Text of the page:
Woman wins compensation claim after being hit by runaway horse truck
A woman seriously injured after being hit by a runaway lorry is to be awarded a six-figure sum in damages.
Diane Victoria Herron was struck by a 7.5 ton horse transporter that careered down a hill following a breakdown in Downpatrick in July 2013.
Despite being initially held stationery by an automatic emergency system, the ordinary hand brake was not engaged.
A High Court judge ruled that the lorry's owner, Dale Roberts, and Patrick Murdock, a mechanic who worked on it, were both guilty of negligence.
He held Mr Murdock liable for 75% of the payout, and Mr Roberts for the remaining 25%.
Damages were said to have been agreed at a six-figure sum, plus costs to the plaintiff.
Ms Herron sued both defendants over the multiple injuries she sustained when the lorry crashed into her on Irish Street in the town.
Mr Roberts, a trainer and teacher of equestrian sports, was driving the transporter when it ran out of diesel and broke down.
The court heard that after Mr Murdock arrived at the scene to carry out repairs the vehicle suddenly took off at speed without anyone in control.
It mounted a footpath, striking Ms Herron and causing damage to a number of properties.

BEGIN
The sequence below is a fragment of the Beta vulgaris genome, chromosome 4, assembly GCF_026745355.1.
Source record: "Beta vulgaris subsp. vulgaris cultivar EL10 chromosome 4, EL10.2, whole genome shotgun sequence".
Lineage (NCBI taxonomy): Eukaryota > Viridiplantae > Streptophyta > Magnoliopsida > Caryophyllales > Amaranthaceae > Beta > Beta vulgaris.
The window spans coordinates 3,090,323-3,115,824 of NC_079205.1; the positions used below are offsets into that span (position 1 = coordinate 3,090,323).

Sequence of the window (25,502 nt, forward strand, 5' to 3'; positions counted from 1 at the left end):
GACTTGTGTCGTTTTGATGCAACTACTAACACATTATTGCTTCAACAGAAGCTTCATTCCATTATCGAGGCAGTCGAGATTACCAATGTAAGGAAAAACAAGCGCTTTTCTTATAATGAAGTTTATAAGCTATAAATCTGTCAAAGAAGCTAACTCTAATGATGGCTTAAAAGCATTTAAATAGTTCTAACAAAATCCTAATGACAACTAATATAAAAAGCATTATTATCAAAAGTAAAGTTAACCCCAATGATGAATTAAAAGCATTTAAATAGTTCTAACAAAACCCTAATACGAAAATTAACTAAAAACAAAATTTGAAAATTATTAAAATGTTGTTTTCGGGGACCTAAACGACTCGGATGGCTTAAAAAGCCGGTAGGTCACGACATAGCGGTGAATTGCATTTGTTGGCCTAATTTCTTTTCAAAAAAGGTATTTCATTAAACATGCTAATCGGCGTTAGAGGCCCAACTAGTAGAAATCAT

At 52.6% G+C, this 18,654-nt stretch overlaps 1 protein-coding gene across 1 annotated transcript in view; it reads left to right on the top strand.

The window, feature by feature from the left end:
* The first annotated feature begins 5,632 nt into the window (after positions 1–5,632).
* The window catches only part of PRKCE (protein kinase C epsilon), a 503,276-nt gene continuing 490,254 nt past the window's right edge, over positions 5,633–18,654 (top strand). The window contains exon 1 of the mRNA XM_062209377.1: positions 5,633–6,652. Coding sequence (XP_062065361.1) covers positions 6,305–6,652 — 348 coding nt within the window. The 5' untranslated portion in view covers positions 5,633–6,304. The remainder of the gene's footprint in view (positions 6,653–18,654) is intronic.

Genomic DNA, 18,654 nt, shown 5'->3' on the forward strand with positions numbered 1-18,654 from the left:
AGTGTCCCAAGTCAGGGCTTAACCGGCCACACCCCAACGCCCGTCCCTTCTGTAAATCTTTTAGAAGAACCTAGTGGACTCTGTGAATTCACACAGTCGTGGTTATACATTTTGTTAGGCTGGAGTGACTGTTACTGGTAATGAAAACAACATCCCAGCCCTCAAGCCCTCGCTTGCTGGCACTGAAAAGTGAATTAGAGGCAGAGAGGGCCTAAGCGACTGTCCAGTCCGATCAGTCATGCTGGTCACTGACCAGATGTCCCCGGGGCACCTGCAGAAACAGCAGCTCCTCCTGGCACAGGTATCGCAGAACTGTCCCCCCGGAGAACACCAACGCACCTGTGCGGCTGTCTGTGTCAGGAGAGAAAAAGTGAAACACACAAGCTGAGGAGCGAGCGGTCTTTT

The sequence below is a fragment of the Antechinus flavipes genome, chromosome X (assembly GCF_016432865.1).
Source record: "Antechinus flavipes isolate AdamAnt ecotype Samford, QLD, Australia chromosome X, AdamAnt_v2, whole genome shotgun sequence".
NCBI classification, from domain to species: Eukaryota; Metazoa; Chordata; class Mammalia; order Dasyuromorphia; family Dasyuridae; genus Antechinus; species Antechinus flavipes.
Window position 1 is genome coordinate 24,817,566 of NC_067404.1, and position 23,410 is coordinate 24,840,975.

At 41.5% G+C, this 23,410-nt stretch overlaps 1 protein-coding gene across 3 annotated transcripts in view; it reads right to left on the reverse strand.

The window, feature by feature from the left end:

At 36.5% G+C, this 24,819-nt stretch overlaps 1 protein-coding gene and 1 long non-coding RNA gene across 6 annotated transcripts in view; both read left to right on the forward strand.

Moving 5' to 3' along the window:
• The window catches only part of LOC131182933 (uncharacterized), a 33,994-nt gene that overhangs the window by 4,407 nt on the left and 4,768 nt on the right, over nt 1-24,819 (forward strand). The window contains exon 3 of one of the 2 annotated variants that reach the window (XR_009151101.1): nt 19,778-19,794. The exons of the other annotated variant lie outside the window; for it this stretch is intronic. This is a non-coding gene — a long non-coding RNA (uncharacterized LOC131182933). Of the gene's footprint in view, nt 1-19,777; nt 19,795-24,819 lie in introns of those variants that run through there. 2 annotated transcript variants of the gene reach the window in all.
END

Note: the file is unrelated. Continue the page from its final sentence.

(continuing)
Mr Justice Stephens pointed out that work carried out at the scene, including starting the engine and running it for nearly two minutes, resulted in the emergency braking system being released.
He said: "I consider that both defendants were guilty of negligence causing or contributing to the plaintiff's injuries."
The judge described Mr Murdock as an experienced mechanic who had not checked that the parking bake was on.
He also identified a failure to use wheel chocks on a vehicle in a highly dangerous position posing a risk to the lives of others.
"I consider that upon seeing the lorry the second defendant (Mr Murdock) made a casual assumption that it was adequately secured without making any attempt to analyse the situation or consider the safety of others as he out to have done before commencing to work on the lorry," Mr Justice Stephens said.
"He was in a rush and annoyed at being called out, and this prevented a proper and appropriate analysis by him."
Turning to Mr Roberts, the judge said he should have alerted the mechanic that an alarm buzzer had sounded to indicate lowering air pressure in the braking system.
The owner also failed to apply the parking brake or check its position during the repair work, he held.
"If he had done so, the parking brake would have been engaged and this would have prevented the lorry running out of control down the hill."
Determining liability, Mr Justice Stephens concluded that the more serious fault lay with Mr Murdock.
He confirmed: "I apportion liability 25% to the first defendant and 75% to the second."